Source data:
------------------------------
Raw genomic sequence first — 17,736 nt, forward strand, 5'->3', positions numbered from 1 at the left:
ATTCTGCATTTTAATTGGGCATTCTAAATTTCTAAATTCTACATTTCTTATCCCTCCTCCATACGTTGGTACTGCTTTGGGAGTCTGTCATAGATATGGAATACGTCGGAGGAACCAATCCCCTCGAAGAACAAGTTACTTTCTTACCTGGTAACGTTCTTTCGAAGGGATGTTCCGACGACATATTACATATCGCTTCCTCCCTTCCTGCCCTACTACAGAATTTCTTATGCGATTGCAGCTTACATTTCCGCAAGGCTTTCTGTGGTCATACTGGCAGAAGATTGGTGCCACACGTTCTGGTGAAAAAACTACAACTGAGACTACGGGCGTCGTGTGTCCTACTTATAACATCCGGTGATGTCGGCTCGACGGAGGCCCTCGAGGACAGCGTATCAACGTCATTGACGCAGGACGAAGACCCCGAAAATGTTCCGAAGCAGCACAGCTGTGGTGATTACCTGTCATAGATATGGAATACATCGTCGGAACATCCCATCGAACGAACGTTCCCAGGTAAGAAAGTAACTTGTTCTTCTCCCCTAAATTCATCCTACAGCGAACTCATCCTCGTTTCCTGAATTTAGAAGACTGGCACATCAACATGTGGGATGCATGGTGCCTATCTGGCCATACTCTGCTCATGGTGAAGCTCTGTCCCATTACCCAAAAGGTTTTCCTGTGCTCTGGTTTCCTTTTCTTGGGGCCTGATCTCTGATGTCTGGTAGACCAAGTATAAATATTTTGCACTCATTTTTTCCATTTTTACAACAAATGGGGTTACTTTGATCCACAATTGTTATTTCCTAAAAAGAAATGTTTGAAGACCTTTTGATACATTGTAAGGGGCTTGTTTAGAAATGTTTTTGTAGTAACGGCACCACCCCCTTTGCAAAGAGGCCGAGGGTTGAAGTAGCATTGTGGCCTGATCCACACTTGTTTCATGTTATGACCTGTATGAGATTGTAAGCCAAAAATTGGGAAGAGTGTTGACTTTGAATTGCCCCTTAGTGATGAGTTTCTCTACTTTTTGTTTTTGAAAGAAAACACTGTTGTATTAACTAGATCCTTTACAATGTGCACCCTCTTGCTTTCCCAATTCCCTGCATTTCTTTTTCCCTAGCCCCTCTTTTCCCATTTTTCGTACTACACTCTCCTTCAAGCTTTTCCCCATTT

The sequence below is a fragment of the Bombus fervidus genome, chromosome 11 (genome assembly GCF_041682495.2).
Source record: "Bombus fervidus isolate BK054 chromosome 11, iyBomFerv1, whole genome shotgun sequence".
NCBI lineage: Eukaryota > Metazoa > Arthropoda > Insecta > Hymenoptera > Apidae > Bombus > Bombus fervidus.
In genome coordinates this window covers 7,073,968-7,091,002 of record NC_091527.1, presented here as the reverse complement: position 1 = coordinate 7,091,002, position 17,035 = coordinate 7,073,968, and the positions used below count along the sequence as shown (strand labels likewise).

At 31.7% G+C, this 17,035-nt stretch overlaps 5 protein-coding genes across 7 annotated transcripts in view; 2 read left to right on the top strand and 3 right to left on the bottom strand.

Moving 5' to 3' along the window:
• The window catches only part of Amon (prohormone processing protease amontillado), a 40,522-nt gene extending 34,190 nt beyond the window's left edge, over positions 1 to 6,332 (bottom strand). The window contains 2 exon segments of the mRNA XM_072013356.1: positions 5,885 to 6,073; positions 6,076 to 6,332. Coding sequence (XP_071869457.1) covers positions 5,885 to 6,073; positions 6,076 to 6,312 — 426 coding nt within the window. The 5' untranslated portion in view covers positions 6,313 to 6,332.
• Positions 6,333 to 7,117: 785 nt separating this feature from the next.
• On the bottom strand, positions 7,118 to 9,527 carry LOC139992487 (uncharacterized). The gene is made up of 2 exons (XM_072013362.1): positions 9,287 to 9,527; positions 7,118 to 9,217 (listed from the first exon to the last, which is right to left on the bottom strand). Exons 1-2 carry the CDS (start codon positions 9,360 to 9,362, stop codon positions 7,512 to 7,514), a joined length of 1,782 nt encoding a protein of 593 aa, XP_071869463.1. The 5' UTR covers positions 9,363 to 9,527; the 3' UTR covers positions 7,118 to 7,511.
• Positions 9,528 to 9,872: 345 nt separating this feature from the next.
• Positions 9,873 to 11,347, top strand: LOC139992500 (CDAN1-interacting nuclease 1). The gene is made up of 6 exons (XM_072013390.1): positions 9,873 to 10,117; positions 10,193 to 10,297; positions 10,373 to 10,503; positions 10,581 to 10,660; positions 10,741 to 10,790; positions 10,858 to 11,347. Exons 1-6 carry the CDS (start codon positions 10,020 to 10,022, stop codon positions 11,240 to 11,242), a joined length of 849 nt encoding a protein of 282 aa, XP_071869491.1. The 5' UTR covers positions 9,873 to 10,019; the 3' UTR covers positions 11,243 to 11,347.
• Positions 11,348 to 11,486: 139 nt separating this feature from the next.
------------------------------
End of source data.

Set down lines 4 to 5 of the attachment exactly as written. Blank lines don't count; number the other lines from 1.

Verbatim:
Source record: "Bombus fervidus isolate BK054 chromosome 11, iyBomFerv1, whole genome shotgun sequence".
NCBI lineage: Eukaryota > Metazoa > Arthropoda > Insecta > Hymenoptera > Apidae > Bombus > Bombus fervidus.